When people talk about their company's target audience, you typically hear things like "individuals between the ages of 13 and 25 who enjoy playing video games and have a mobile phone," or "active consumers between the ages of 25 and 45 who like to hike and rock climb" or "procurement officers at Fortune 1000 companies."
These descriptions all follow the traditional format taught in marketing classes around the world, and, sadly, they're all nearly worthless because they provide almost no relevant information for making strategic decisions. Every year, countless executives and marketing directors dutifully write up plans with these kinds of empty descriptions of their target audiences. And every year, these same companies fumble around trying to figure out why they're not clicking with their customers.
Your customers aren't demographics. They're not age ranges. They're not job titles, or geographical regions, or salary brackets. They're human beings. It seems ridiculous to have to say that, but companies are chronically unable to remember this basic fact.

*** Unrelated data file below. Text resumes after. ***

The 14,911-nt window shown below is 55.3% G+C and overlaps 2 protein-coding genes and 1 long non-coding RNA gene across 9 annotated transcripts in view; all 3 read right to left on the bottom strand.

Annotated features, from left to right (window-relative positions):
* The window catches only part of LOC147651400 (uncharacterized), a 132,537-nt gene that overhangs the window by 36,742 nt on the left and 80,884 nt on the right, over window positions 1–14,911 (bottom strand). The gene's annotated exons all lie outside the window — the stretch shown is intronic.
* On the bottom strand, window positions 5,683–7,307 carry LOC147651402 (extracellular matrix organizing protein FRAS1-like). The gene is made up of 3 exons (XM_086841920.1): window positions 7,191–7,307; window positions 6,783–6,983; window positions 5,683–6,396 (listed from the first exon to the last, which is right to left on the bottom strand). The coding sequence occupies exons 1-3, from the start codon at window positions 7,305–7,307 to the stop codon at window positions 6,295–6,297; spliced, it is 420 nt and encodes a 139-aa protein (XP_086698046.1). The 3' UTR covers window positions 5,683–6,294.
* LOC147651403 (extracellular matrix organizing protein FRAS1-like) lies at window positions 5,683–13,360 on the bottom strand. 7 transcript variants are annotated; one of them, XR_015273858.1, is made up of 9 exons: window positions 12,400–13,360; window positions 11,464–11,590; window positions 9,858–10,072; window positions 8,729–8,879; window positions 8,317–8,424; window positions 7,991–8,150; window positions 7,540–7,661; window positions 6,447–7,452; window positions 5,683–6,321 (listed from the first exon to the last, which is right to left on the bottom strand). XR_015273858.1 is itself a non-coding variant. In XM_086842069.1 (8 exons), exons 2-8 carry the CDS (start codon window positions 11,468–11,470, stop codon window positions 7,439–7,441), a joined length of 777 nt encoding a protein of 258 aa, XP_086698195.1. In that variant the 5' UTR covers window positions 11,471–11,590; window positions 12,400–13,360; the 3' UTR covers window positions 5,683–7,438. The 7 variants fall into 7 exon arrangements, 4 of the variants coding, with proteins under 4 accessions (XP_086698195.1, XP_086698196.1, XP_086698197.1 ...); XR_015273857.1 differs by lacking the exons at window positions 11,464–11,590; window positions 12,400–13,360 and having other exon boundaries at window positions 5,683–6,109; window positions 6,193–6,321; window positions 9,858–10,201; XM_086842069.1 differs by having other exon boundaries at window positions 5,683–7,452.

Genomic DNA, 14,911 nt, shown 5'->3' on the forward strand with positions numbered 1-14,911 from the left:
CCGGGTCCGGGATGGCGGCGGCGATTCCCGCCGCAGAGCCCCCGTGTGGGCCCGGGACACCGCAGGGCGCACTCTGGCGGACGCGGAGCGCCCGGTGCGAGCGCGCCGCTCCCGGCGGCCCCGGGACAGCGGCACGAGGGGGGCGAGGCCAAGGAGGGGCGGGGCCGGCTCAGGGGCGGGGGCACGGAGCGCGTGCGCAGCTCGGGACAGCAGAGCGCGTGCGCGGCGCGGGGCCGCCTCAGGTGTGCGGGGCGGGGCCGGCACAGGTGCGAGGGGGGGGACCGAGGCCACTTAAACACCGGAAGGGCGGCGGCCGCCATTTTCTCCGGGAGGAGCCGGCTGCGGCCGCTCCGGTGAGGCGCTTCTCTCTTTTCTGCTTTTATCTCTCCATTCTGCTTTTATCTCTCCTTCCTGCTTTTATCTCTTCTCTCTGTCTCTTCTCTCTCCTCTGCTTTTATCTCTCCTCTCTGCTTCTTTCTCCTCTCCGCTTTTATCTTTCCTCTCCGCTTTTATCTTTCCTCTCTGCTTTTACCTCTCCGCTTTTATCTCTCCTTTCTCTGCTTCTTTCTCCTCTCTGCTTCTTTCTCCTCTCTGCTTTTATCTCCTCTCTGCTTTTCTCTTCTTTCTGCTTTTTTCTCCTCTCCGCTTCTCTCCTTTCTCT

As a result, these companies continue to churn out utterly uninspiring messages to their audiences. "Like video games? You'll love Blongotron!" "UltraThingy is designed especially for your active lifestyle!" "MetaSystemizer optimizes corporate alignment to streamline synergistic opportunities."
Meanwhile, all their customers are rolling their eyes. They know marketing drivel when they see it--just like you do--and they quickly move on.
If you want to connect with your customers, you have to stop pushing knee-jerk marketing clichés on them, and focus on understanding who they really are, how they really think, and what's really important to them.
That soccer mom with 2.5 kids? Her name is Sarah. Yes, she goes to yoga classes, do you know why she goes? She has a minivan, but do you know how she feels about it? Stop making assumptions (because you're probably way off) and start asking questions. Then, when you start to understand, you can get real in the way you talk to Sarah.
Once you better understand what's going on in the minds of your audience, there are several steps you can take within your organization to ensure that this information doesn't just sit in a dusty binder on some executive's shelf, but rather that it becomes an everyday part of how your company works.
For example, you can create a "customer persona" (a fictional profile of a typical customer) with a name and a face, to help your staff connect with your target audience in a more direct way.
In meetings, then, they'd no longer have to try to hold an abstract customer profile in their heads; they can simply ask, "What would Sarah think about this?"
This simple change can bring about significant differences in the way a company considers its customers during decision-making processes.
Who are your customers?